by Chris White
An anti-malarial drug that President Donald Trump hyped as a potential therapy for the coronavirus helped some patients survive the disease while in the hospital, according to research published Wednesday.
Some of those who received hydroxychloroquine before acute symptoms began were much less likely to die from the virus, according to researchers at Henry Ford Health System in Michigan. Their findings come after other studies determined that the experimental drug provided little or no benefit to people struggling with the coronavirus, or COVID-19.
“Overall crude mortality rates were 18.1% in the entire cohort, 13.5% in the hydroxychloroquine alone group, 20.1% among those receiving hydroxychloroquine plus azithromycin, 22.4% among the azithromycin alone group, and 26.4% for neither drug,” researchers at Henry Ford wrote in a report published in the International Journal of Infectious Diseases.
Other researchers are skeptical about the Henry Ford Health System’s findings. The use of the steroid dexamethasone might account for the better survival of some patients, especially those that received the steroid alongside the drug, one researcher argued in the same journal.
The study tested 2,541 hospitalized patients and found that 26% of people not given hydroxychloroquine died, compared to 13% of patients who received the drug. Dr. Marcus Zervos, division head of infection disease for Henry Ford Health System, and his team looked at everyone treated in the hospital system since March.
“Our results do differ from some other studies,” Zervos said during a news conference, CNN reported.
“What we think was important in ours … is that patients were treated early. For hydroxychloroquine to have a benefit, it needs to begin before the patients begin to suffer some of the severe immune reactions that patients can have with Covid,” Zervos added.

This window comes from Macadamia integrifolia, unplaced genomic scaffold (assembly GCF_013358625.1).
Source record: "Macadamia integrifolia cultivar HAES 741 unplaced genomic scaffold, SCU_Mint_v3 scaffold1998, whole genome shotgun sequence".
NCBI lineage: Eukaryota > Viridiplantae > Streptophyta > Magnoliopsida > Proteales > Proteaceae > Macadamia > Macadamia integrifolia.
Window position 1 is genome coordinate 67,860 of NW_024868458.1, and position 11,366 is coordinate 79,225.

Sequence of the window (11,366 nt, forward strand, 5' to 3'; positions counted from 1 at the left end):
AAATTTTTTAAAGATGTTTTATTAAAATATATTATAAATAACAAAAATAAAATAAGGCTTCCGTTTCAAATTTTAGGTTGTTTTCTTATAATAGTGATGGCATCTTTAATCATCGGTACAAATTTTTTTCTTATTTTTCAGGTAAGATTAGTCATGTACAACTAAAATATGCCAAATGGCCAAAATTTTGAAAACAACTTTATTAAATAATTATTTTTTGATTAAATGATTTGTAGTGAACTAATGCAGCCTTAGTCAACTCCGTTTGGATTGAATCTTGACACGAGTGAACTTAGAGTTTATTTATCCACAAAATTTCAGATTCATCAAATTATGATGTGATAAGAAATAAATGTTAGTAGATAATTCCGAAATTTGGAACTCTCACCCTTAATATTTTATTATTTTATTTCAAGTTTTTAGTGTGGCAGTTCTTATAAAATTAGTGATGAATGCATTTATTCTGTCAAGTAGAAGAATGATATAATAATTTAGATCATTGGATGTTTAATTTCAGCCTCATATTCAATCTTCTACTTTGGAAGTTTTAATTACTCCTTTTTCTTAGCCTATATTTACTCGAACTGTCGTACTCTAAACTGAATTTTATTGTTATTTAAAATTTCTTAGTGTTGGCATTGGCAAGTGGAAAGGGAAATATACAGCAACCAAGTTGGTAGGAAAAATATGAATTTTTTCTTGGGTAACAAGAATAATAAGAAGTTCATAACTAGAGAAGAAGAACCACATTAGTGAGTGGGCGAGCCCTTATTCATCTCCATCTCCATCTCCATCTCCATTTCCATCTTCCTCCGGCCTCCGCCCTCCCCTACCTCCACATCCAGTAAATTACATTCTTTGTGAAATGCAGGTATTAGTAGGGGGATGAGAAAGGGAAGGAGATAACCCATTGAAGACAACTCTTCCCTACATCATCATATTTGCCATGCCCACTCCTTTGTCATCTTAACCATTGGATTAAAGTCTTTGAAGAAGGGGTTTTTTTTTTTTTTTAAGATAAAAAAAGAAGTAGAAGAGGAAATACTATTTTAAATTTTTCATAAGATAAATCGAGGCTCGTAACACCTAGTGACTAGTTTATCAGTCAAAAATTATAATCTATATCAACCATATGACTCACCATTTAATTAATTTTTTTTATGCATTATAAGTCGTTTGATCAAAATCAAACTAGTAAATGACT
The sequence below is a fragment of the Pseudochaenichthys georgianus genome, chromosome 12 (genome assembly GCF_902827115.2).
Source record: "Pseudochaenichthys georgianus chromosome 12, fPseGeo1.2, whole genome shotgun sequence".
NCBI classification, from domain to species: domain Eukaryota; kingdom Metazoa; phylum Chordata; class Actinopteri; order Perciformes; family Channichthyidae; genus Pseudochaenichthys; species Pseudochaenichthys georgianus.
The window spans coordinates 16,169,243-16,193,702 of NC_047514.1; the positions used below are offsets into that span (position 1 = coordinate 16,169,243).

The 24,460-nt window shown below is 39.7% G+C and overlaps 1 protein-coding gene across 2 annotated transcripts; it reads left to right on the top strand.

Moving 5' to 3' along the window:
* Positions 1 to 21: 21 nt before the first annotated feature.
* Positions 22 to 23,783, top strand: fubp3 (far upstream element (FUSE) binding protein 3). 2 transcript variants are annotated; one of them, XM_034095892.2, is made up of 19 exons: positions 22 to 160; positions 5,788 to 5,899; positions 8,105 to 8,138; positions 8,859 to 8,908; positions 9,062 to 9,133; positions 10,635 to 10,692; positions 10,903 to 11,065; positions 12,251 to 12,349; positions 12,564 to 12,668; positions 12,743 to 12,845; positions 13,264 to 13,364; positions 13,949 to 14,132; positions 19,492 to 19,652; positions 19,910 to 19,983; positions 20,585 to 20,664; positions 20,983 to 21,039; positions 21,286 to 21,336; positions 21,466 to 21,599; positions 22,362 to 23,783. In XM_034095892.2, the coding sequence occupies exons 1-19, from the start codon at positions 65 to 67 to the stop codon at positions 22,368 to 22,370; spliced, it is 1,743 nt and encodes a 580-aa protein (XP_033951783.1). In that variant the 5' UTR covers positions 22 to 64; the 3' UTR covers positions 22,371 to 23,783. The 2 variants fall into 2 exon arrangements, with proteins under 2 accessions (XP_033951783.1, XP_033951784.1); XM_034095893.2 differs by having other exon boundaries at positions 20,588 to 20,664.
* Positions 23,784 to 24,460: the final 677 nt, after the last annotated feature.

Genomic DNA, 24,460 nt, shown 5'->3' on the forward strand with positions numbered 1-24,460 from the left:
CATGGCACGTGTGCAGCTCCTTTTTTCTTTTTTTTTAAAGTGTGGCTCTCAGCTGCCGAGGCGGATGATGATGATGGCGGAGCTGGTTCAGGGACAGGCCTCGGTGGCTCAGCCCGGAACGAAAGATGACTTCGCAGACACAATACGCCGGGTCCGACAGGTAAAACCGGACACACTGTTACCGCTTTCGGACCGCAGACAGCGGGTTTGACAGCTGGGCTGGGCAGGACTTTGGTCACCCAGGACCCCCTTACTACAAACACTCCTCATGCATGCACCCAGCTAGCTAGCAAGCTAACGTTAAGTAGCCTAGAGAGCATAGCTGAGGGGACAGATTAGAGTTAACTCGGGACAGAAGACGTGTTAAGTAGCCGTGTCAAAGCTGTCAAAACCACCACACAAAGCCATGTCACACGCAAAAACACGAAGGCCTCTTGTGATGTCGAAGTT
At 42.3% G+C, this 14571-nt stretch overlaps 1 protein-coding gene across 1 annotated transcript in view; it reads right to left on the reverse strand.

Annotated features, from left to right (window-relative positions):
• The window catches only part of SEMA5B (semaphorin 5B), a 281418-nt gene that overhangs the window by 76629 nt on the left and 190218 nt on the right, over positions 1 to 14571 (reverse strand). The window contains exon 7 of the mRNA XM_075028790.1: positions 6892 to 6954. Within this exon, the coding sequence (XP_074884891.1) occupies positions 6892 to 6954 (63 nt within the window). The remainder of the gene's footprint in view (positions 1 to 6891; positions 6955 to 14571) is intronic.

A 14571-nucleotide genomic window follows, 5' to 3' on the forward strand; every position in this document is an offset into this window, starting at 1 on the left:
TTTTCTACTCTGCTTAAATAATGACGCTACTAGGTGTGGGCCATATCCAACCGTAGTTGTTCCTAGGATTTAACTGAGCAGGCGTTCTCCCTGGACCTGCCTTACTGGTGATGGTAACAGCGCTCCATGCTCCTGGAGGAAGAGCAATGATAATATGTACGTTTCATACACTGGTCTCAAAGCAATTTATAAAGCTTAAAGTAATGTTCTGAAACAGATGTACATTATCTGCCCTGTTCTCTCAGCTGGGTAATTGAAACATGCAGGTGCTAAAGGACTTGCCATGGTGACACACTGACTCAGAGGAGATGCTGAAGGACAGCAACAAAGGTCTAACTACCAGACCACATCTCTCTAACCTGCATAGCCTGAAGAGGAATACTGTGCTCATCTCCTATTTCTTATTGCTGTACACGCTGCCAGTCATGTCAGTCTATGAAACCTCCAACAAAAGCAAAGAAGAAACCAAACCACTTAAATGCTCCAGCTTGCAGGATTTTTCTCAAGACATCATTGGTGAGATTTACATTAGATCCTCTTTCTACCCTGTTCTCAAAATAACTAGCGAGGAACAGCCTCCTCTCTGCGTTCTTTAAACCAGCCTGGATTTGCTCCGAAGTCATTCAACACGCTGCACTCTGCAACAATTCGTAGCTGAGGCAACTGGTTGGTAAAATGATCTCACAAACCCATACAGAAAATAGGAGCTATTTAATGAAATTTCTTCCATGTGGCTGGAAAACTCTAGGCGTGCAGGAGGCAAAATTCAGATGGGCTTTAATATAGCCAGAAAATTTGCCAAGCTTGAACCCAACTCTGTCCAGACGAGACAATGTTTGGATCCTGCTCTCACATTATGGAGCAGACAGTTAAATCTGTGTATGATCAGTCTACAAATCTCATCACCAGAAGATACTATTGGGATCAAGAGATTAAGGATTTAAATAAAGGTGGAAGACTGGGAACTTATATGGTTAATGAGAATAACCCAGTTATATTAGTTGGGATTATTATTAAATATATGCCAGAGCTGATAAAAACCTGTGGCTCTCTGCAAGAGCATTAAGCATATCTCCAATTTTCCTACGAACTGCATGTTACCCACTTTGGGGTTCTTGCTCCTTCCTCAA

Dr. Steven Kalkanis, CEO of Henry Ford Medical Group, suggested during the press conference that the drug, in the right settings, “could be a lifesaver for patients.”
Some researchers criticized Kalkanis’ group’s methods.
“As the Henry Ford Health System became more experienced in treating patients with COVID-19, survival may have improved, regardless of the use of specific therapies,” Dr. Todd Lee of the Royal Victoria Hospital in Montreal, Canada, wrote in a commentary in the International Journal of Infectious Diseases.
Lee and his colleagues noted that the team did not randomly treat patients.
“Finally, concomitant steroid use in patients receiving hydroxychloroquine was more than double the non-treated group. This is relevant considering the recent RECOVERY trial that showed a mortality benefit with dexamethasone,” Lee noted. Dexamethasone is a steroid that can reduce inflammation.
One observational study published in June in the The New England Journal of Medicine determined that hydroxychloroquine “was not associated with either a greatly lowered or an increased risk” of death. “Randomized, controlled trials of hydroxychloroquine in patients with COVID-19 are needed,” the author’s said.
One study that warned about the anti-malarial drug has since been retracted.
Researchers with medical journal Lancet said in a press statement in June that they “can no longer vouch for the veracity of the primary data sources,” and “due to this unfortunate development, the authors request that the paper be retracted.”
Lancet’s May study claimed there was no benefit from using hydroxychloroquine to treat patients with COVID-19, and that the drug “was associated with an increased hazard for clinically significant occurrence of ventricular arrhythmias and increased risk of in-hospital death with COVID-19.”
The drug became a hot-button topic after Trump sang its praises, telling reporters in April that hydroxychloroquine is showing “tremendous promise” in helping treat the novel virus. The media mocked him for expressing optimism for an untested drug.
COVID-19 originated in China before spreading to the United States, where it has reportedly killed more than 129,000 people.
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Chris White is a reporter for the Daily Caller News Foundation.